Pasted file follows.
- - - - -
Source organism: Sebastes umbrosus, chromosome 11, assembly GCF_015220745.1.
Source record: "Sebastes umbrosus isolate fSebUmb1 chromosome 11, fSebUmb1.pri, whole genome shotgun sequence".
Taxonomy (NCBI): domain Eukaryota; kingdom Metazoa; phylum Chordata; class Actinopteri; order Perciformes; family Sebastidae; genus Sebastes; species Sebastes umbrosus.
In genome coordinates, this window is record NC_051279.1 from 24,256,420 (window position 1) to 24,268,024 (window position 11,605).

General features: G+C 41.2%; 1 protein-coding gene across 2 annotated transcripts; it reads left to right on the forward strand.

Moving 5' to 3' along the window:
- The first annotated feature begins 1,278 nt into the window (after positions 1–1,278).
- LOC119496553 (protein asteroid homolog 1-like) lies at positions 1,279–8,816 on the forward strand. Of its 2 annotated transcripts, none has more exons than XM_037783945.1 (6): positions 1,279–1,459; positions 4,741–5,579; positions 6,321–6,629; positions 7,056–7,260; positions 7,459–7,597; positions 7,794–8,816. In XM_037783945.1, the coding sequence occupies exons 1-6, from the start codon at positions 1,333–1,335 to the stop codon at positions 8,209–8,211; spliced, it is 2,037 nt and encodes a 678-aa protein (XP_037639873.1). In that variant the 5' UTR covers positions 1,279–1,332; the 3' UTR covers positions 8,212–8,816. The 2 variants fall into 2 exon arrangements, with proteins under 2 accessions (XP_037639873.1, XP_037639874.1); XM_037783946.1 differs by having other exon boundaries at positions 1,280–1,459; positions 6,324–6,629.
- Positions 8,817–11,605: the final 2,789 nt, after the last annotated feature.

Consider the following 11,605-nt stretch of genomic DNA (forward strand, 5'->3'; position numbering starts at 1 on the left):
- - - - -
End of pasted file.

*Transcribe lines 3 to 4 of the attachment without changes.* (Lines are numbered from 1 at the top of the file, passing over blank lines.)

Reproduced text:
Taxonomy (NCBI): domain Eukaryota; kingdom Metazoa; phylum Chordata; class Actinopteri; order Perciformes; family Sebastidae; genus Sebastes; species Sebastes umbrosus.
In genome coordinates, this window is record NC_051279.1 from 24,256,420 (window position 1) to 24,268,024 (window position 11,605).